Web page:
HIV patients are living 20 years longer than in 2001
According to the UN's Programme on HIV and AIDS, people with HIV are living 19 years longer than in 2001. The current life expectancy for people HIV/AIDS is now 55 years.
Antiretrovial drugs have become cheaper and more accessible, reaching the UN's goal of reaching 15 million people. In 2000, fewer than 700,000 people had access to the antidote.
This progress is promising, however world governments have a five-year window to continue to curb the spread of HIV. This can only be done through increase in funding for research and government treatment programs, and by educating populations at high risk to end discrimination.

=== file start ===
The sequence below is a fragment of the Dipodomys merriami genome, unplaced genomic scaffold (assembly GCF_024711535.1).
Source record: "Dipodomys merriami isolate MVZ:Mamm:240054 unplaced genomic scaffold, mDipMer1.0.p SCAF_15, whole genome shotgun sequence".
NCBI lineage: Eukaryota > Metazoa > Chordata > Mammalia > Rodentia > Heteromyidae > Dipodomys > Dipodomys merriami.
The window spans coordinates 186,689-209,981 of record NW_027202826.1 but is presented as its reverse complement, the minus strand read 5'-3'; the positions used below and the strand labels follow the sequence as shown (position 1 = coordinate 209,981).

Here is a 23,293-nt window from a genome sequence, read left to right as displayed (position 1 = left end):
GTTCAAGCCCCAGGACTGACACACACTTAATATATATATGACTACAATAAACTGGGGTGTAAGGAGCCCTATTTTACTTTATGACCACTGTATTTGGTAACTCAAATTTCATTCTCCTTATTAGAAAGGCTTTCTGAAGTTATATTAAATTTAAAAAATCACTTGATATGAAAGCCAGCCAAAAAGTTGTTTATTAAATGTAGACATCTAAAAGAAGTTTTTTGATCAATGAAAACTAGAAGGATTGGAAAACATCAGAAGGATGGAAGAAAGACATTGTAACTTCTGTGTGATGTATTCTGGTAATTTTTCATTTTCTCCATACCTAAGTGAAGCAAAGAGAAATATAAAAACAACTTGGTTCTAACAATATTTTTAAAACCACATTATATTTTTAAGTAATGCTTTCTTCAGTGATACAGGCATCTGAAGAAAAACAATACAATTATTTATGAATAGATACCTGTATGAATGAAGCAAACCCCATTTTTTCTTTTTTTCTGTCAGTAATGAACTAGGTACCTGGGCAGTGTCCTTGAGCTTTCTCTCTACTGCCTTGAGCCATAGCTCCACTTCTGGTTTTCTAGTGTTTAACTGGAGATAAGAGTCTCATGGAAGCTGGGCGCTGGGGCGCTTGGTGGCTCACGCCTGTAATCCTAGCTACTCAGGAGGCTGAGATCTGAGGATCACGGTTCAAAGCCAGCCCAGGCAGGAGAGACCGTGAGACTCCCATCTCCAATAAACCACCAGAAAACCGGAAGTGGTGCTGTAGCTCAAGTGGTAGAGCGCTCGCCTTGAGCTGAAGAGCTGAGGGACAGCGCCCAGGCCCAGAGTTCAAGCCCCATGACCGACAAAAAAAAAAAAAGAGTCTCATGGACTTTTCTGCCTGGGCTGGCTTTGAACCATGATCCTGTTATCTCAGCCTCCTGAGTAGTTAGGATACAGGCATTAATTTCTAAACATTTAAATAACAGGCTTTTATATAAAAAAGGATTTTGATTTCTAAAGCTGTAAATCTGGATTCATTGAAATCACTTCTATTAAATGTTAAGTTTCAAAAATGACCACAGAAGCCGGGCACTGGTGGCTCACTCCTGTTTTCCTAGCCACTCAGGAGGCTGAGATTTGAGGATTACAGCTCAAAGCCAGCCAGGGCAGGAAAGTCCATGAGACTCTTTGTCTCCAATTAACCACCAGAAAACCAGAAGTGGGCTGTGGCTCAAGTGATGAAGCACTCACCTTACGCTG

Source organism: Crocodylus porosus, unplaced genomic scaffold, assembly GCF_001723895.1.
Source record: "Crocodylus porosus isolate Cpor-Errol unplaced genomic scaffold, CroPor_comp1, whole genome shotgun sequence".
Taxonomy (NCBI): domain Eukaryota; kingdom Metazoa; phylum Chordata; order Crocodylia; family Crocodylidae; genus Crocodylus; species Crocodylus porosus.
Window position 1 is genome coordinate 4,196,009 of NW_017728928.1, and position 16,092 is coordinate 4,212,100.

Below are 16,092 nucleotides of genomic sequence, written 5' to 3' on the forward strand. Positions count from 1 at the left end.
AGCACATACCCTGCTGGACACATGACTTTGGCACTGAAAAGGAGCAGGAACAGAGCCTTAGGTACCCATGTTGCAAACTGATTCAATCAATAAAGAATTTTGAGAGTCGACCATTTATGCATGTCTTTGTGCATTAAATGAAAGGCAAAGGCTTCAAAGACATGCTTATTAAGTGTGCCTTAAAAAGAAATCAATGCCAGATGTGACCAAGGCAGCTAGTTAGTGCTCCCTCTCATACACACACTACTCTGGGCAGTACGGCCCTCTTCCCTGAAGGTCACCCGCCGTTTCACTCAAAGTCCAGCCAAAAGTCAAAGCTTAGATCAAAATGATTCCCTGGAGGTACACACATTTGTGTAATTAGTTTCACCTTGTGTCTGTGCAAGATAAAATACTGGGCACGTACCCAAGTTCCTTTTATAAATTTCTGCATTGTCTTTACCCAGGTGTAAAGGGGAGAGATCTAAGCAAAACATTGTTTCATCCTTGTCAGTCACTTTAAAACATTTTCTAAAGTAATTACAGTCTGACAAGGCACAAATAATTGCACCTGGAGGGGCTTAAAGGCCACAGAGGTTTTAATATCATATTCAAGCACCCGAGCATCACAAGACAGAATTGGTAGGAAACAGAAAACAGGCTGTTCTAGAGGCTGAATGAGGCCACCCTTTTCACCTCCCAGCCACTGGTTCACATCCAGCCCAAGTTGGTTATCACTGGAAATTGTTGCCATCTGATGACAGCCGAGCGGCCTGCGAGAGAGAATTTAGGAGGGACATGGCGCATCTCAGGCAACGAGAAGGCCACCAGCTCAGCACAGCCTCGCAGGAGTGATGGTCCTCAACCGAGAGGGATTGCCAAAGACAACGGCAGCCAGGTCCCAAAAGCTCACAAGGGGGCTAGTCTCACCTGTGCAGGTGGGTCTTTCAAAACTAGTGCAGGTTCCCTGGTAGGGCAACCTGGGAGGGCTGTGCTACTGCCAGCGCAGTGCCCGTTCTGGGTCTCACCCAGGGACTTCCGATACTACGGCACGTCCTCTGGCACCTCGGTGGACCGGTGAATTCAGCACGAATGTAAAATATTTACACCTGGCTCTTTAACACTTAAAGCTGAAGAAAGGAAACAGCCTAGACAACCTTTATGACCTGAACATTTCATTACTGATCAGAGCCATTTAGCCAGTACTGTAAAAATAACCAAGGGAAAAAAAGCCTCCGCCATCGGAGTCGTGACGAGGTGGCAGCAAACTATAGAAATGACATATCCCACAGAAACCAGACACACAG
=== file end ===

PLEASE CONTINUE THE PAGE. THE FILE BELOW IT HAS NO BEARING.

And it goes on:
Currently between 34.3 and 41.4 million people are living with HIV. The majority of these cases occur in Sub-Saharan Africa, where the current rate of AIDS related deaths has fallen by 48% since 2000. The cost of antiretroviral treatment has also fallen from $18,000 to $100 during the same time, leading to a decrease of 1 million new infections.
UN Secretary General Ban-Ki Moon says the goal to eliminate the virus in 2030 is ambitious but can be accomplished if the focus remains on developing nations, where HIV coverage can be as low as 17%.
Cover image: Wikimedia Commons